This might be hard for you to remember with everything that's going on these days, but there was a time when the Preakness was just a famous horse race that drew thousands of revelers to Pimlico and set one Saturday aside each year for Baltimore to be the center of the sporting universe.
It was a day for sun dresses and pretty hats and ice-cold black-eyed Susans ... and the only day of the year when a Roland Park swell in $300 shoes might seek out some ragged-looking soul in a faded fedora and ask, "Whaddaya think?"
Now, I think not.
The race is still the race, of course, but the event and the racing industry appear to be at a crossroads where wildly divergent social and political interests have come together to debate the future and propriety of the erstwhile Sport of Kings.
In other words, when prohibitive favorite Big Brown breaks from the gate in quest of the second gemstone in racing's Triple Crown, there will be a lot more riding on him than jockey Kent Desormeaux and a huge chunk of the afternoon's pari-mutuel handle.
The conversation over the economic future of horse racing has been going on for a long time in Maryland, and it should come to a head soon with the introduction of slot machines at some tracks subject to a voter referendum in November. Meanwhile, the death of Eight Belles, the runner-up at the Kentucky Derby, has put the Preakness back in the middle of a more emotional debate about the care and treatment of the animals at the various levels of the racing industry.
No one should be surprised that People for the Ethical Treatment of Animals jumped at the opportunity to exploit the Eight Belles situation for maximum publicity, or that the organization played fast and loose with the facts in its rush to a judgment about the tragedy that supported its agenda. It's important to note that the group crusades for the ethical treatment of animals but apparently feels no obligation to act ethically in its public flogging of the people who also were scarred by the incident.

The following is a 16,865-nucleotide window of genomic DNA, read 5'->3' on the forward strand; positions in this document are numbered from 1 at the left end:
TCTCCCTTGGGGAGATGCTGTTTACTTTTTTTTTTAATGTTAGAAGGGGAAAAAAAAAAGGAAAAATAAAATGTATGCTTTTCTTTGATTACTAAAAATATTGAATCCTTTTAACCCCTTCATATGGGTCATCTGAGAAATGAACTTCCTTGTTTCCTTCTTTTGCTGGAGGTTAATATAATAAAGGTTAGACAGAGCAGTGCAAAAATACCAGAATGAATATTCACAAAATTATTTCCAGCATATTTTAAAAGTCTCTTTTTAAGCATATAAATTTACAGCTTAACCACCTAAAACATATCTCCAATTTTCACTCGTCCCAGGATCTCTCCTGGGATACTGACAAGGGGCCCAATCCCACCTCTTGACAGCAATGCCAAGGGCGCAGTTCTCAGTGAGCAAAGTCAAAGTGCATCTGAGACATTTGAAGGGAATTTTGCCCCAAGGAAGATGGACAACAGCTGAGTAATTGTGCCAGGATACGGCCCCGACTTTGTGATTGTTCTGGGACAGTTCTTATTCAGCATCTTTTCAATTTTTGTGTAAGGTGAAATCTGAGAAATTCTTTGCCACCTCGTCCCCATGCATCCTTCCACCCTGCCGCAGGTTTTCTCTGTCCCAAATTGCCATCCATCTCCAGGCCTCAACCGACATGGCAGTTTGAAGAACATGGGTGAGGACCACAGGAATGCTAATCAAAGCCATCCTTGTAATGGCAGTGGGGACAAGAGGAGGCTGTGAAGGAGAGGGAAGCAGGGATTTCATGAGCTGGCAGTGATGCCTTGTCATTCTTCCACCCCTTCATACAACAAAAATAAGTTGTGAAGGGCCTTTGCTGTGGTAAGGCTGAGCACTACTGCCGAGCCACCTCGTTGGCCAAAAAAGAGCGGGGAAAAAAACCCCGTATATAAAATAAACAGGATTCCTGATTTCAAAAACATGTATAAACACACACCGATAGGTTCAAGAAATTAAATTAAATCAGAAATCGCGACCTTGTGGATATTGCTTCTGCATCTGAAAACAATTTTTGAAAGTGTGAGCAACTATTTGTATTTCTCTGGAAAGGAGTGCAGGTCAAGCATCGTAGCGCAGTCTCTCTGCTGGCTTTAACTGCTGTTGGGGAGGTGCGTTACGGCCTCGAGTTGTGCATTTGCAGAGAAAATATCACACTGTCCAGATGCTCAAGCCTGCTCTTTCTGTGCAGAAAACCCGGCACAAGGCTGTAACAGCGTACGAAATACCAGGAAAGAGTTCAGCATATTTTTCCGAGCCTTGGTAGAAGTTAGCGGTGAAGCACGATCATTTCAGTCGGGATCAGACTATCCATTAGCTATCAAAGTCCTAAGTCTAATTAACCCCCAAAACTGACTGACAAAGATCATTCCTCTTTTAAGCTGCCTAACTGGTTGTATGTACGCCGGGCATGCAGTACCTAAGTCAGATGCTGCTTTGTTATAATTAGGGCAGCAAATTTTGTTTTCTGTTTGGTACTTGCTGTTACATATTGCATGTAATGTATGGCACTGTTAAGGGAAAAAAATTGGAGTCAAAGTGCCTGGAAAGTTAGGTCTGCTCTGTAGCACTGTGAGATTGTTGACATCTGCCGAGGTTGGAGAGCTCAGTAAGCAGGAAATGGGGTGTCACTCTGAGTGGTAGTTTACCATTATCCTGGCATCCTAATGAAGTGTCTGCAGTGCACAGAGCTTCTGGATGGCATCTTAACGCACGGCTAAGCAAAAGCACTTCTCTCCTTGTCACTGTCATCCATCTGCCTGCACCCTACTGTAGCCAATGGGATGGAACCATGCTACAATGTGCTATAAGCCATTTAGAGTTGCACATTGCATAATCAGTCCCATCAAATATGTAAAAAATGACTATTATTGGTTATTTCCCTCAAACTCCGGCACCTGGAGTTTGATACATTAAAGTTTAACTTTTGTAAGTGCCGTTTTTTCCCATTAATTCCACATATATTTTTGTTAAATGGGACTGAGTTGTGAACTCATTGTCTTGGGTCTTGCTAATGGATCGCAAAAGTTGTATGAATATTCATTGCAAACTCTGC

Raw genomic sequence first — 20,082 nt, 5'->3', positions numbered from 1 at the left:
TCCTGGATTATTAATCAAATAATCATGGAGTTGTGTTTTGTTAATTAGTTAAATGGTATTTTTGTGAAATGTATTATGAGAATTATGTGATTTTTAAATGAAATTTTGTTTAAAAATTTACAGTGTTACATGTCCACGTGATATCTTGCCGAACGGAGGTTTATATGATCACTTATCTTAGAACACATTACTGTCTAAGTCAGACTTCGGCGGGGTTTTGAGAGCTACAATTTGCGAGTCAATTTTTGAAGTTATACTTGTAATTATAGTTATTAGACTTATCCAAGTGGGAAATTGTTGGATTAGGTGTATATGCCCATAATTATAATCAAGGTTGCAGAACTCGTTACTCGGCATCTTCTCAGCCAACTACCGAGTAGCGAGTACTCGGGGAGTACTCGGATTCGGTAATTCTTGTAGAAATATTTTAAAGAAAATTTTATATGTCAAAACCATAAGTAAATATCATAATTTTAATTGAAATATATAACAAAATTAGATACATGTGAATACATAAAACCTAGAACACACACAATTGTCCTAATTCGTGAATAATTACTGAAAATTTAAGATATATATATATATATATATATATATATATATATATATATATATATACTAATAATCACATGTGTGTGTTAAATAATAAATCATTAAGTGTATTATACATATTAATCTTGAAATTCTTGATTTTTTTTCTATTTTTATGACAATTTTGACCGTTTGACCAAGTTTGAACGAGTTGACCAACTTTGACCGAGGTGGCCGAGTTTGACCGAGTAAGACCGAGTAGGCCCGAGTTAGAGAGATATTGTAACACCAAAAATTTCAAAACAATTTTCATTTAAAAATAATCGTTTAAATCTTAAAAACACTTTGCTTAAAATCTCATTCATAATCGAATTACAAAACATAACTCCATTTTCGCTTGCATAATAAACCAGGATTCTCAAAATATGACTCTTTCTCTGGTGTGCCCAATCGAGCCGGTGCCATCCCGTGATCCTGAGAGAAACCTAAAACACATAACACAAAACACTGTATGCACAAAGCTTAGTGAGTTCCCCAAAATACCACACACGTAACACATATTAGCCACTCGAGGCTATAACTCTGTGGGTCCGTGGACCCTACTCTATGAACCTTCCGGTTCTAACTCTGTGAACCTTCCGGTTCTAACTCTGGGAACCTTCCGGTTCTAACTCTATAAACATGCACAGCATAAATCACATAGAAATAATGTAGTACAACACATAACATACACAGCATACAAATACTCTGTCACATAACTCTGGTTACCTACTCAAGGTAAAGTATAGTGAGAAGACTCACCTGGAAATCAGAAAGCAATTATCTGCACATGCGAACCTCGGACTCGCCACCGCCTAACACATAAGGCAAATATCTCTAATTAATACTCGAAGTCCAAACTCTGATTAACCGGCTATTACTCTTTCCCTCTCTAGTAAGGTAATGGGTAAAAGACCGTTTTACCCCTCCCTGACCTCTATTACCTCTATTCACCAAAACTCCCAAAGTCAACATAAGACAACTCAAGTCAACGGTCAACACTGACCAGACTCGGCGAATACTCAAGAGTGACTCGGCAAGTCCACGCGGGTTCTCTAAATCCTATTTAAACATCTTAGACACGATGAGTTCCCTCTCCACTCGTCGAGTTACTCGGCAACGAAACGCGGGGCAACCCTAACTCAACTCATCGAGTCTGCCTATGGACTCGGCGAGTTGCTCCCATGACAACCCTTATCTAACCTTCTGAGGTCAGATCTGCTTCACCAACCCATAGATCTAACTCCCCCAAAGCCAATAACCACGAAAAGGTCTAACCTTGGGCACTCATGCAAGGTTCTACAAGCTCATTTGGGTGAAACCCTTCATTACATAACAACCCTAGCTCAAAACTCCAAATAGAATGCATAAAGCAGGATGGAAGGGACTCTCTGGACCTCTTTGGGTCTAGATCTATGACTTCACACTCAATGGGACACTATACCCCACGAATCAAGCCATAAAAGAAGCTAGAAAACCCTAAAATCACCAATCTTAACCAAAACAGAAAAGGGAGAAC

And while you're busy not being surprised, you also shouldn't be when PETA protesters show up Saturday at Pimlico looking for some network coverage.
Don't misunderstand. There is a legitimate discussion to be had about breeding and safety issues, but it's hard to have that discussion when somebody is throwing red paint on you or trumpeting the convenient mythology that coldhearted trainers and jockeys can't wait to truck their horses off to make glue and dog food. If PETA really wanted to make a dent in Maryland racing, the group ought to spend its entire advertising budget trying to kill the slots referendum.
Pimlico remains at the center of the slots debate, even though Old Hilltop has been removed from the list of locations that would get slot machines under the plan that will be on the November ballot. One of the long-standing arguments against slots is the negative impact increased gambling supposedly would have on the neighborhoods around the tracks, though that didn't stop legislators from allowing lottery locations in low-income areas.
The Preakness is the jewel of Maryland's racing calendar, and it also is the vehicle by which Maryland racing reaches a mainstream audience once a year, so the success of the event will have an impact on the referendum. That's why the Eight Belles tragedy, coming a relatively short time after Barbaro's breakdown at the 2006 Preakness, has brought two disparate political issues - gambling and animal rights - into this strange alignment.
That said, it's still OK to focus on the fun. It's OK to head down to Lexington Market on Thursday for the Preakness Crab Derby, or to take part in one of the other Preakness Week events.
For one week each year, the nation gets to see Baltimore close-up without having to watch reruns of Homicide: Life on the Street or The Wire.
This year, there are a few extra layers of meaning, but that doesn't mean you shouldn't have a great time.
Listen to Peter Schmuck on WBAL (1090 AM) at noon on most Saturdays and Sundays.